- Pipets of 8-14 Mohms are used for whole cell recordings
- Current-clamp and voltage-clamp recordings are performed using a List EPC7 or an Axopatch 200B amplifier,a Digidata 1322A D-A converter (Molecular Devices, Foster City, CA), a Dell Dimension 8200 computer (Dell Computer, Round Rock, TX), and pClamp 9 software (Molecular Devices).
The isolated whole brain preparation we illustrate in this video allows assessment of cellular mechanisms underlying excitability and synaptic transmission in identified neurons, including those in the olfactory processing pathways, in the adult Drosophila brain (Gu and O Dowd, 2006). This approach is complementary to study of neuronal activity in the brain of intact adult Drosophila (Wilson et all 2004), in much the same way recordings from neurons in a mammalian brain slice are complementary to recordings in awake behaving mammals. There are two major advantages of the in situ fly brain preparation when compared to the mammalian slices. First the entire fly brain fits easily into the recording chamber so it is not necessary to excise a small piece of tissue from a larger neural circuit that occurs when making mammalian brain slices. Therefore the neuronal circuits within the isolated Drospohila brain remain largely intact. Secondly, the cell bodies of most of the neurons are near the brain surface, readily accessible for whole cell recording and they remain functionally active when continuously perfused with oxygenated saline for several hours.
Using a glass bottom recording chamber also allows identification of specific neurons on the basis of their location and/or GFP expression. In this preparation, recording during perfusion requires stabilization of the brain. This is not compatible with standard procedures, including strategically placed gold wire or nylon mesh, that are effective for tissues such as hippocampal slices, due to the small size of the whole brain (~1mm). Therefore we a designed holder with a platinum frame and nylon cross hairs positioned to contact the brain in only two locations to minimize damage to neurons located near the brain surface. This stabilizes the brain, with either the anterior or posterior surface facing up and the opposite surface just lightly resting on the floor of the recording chamber. Using this device we are able to routinely maintain stable whole cell recordings for up to an hour, even from small neurons including Kenyon cells, while doing pharmacological manipulations that require bath application of specific drugs. The holder should also be useful in securing other small tissue samples for electrophysiological studies such as spinal cord slices from neonatal rodents.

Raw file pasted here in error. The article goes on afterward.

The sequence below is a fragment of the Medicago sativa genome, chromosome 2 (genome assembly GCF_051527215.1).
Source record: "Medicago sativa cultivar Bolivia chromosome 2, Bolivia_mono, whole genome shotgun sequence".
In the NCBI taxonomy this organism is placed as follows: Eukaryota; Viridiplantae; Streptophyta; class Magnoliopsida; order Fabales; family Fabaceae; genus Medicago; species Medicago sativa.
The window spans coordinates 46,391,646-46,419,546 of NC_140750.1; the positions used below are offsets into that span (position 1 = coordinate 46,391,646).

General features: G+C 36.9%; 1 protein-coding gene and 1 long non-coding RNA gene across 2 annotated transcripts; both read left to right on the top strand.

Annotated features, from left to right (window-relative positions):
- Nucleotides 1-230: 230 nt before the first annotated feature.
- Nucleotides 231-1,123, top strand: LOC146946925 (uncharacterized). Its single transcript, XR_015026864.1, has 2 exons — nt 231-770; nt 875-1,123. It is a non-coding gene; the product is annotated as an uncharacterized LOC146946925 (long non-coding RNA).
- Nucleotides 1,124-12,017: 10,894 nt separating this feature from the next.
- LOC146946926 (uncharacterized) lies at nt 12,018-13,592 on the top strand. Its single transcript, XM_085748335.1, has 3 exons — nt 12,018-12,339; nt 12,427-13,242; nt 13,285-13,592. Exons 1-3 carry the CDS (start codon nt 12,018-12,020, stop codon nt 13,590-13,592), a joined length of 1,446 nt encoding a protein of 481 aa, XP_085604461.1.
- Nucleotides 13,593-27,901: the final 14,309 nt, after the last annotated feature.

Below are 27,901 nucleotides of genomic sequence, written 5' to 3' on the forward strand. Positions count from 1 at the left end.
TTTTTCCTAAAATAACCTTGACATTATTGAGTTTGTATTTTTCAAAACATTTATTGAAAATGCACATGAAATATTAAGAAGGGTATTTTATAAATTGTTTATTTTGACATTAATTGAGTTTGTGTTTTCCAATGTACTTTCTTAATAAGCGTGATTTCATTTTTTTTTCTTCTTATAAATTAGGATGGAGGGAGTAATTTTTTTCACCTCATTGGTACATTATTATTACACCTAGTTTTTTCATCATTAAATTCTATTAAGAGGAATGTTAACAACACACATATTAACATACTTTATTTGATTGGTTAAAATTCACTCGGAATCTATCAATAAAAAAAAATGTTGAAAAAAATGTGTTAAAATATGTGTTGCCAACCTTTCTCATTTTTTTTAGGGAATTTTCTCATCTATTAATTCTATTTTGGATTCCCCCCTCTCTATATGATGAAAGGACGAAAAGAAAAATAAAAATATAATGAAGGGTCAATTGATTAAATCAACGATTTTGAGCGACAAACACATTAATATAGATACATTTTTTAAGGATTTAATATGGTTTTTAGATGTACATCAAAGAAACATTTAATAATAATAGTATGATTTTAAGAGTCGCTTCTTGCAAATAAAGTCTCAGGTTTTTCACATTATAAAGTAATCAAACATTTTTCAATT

This work was supported by an NIH grant NS27501 to DKOD. Additional support for this work was provided by an HHMI Professor Program Grant to DKOD.
|#5 Foceps||Tool||Fine Science Tools||No. 11251-10||Be careful, never damage the fine tips of forceps|
|Papain||Reagent||Worthington Biochemical||3126||20 U/ml activated by 1 mM L-cysteine|
|Dissecting microscope||SMZ-2B Model:C-PS||Nikon Instruments||Equipped with gooseneck fiber optic lights positioned a low angle|
|Needle & Syringe||PrecisionGlide®?, Becton Dickinson Co||305175 & 309602||Cheap and durable|
|Upright microscope||Axioskop2 FS plus||Carl Zeiss, Inc.||Equipped with a fixed stage, 40X water immersion objective, Nomarski optics, and fluorescent lamp|
|Patch clamp amplifier||200 B||Molecular Devices|
|Digidata D-A converter||1322A||Molecular Devices|
- Gu, H., O Dowd, D. K., K, D. Cholinergic synaptic transmission in Adult Drosophila Kenyon cells in situ. Journal of Neuroscience. 26, 265-272 (2006).
- Wilson, R. I., Turner, G. C., Laurent, G. Transformation of olfactory representations in the Drosophila antennal lobe. Science. 303, 366-370 (2004).